Data shows that these kinds of degrees are an increasingly popular option among students. In fact, growth in non-JD online enrollment has more than tripled between 2013 and 2018, according to reports from the ABA.
We spoke to Catherine Schenker, director of online learning at AUWCL to learn more about who the program is right for and what the future of online legal studies will look like.
Meet the Expert: Catherine Schenker, JD, AUWCL’s Director of Online Learning
Catherine Schenker is the director of online learning at AUWCL in Washington D.C. Prior to assuming her current role, she was the associate director of its international legal studies program for almost 12 years. Schenker has her bachelor’s degree from Yale University and her JD from New York University School of Law. After graduating from law school, Schenker worked as an associate at Hogan & Hartson for two years before joining AUWCL.
“The MLS is really for people who don’t want to become lawyers, but find that it would be useful to know certain aspects of law for their jobs,” Schenker explained.
To allow students to narrow their scope of study, the online MLS program at AUWCL offers four concentrations: business, healthcare compliance, technology and a general MLS degree.
“We’ve had social workers, healthcare professionals, a police officer, entrepreneurs, also some government contracting people [enroll],” Schenker said. “Sometimes they want to learn more about compliance or business law. Some people in IT want to learn more about cyber law.”
There are many job titles that can benefit from legal knowledge. “For the MLS, compliance is huge, being healthcare, financial services—any type of compliance,” Schenker said.
Compliance workers collaborate with organizations to help ensure they are observing relevant laws and give general legal advice. They can operate as independent contractors or within large corporations and make in the ballpark of $60,000 to $160,000 per year.
In the public sector, federal regulatory agents govern the activities of companies in areas such as finance, environment and media to make sure they are complying to regulations and that citizens are safe from hazardous products, criminals and terrorists, as well as monitoring the activities of citizens. These professionals also can earn upward of $100,000 per year.
These are just a few examples, but the degree can be applied in many other contexts, like consulting, working at a start-up, or owning your own business.
“There are some coming straight from undergrad, but the [average] age of students in the MLS is a bit older,” Schenker said. “There’s no ‘one right path’ to get here. You don’t need pre-law to be doing this.”
How are Institutions Addressing Concerns about the Online Format?
As far as worries about how these programs can engage students without meeting in a classroom, AUWCL addressed them in a couple of ways. First, it incorporated weekly live online classes, rather than just making the curriculum a static list of PowerPoint presentations and case study PDFs. It also implemented a weekend immersion at the university’s campus in Washington D.C. to quell the aforementioned concern about including in-person debates as part of the course’s curriculum.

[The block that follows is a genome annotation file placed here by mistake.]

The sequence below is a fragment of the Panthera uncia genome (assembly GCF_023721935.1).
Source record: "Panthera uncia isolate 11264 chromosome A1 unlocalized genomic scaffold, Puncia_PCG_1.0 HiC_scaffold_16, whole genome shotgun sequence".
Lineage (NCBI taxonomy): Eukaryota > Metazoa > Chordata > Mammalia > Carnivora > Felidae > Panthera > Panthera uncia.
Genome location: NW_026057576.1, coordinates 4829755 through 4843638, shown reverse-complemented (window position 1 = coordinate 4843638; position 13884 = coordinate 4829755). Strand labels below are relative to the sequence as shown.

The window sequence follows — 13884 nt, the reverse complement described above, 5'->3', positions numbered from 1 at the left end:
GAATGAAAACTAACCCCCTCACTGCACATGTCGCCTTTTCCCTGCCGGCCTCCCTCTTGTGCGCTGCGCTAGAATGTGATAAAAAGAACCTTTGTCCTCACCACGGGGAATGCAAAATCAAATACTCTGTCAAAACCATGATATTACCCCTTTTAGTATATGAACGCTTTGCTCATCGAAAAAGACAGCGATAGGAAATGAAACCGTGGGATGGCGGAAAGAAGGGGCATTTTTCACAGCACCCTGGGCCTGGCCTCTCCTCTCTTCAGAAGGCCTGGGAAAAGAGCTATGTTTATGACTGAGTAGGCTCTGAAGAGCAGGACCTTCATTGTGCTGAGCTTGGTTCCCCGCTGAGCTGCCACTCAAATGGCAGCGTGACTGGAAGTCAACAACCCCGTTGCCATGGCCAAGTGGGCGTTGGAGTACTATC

“The experience of negotiating is always going to be different when you’re face to face,” Schenker said. “In immersion, which we had this past weekend, we do a big negotiation exercise in-person.”
However, this is the only on-campus meeting students are required to attend for the duration of the program, so students don’t necessarily have to live near campus to apply. Schenker adds that just like traditional on-campus programs, the ultimate responsibility for what students get out of the program comes down to their own time management. This principle rings true for online education.
“Law works just as well as anything else online…but when you’re not physically going to class, if you don’t have good time management skills, it can be difficult,” she said.
If you’re someone that needs to have the physical obligation of attending classes to ensure success, an online format may not be for you. However, if you’re able to hold yourself accountable, the program and the flexibility it affords can be an advantage.
What About Online JD Programs?
Schenker said limitations from the ABA did slow things down initially, but that the future of online education in legal studies looks bright. “The legal practice as a whole just tends to be a little slow when it comes to making changes,” she said. “You’re already seeing the first couple fully online [JD] programs starting.”
After a long push, University of Dayton recently gained approval to offer one almost entirely online, which launched in August of 2019. And the Syracuse University College of Law announced the launch of what it says is the “nation’s first” online joint JD/MBA degree program, which will open to its first class of students in 2020.
These are huge milestones in the online legal education world that likely represent the start of a new trend in the U.S., and perhaps around the world. The first classes of students to graduate from these programs and pass the Bar exam will become the first lawyers that attended gained their JD degrees almost entirely online in the world.
There will always be a place for on-campus learning, but individuals, employers, and most importantly, regulatory bodies are finally recognizing the benefits and legitimacy of online learning.
“Within law it’s still on the newer edge, but I think in education as a whole, online is becoming more and more mainstream,” Schenker said. “I really think there is a place for online education in the future.”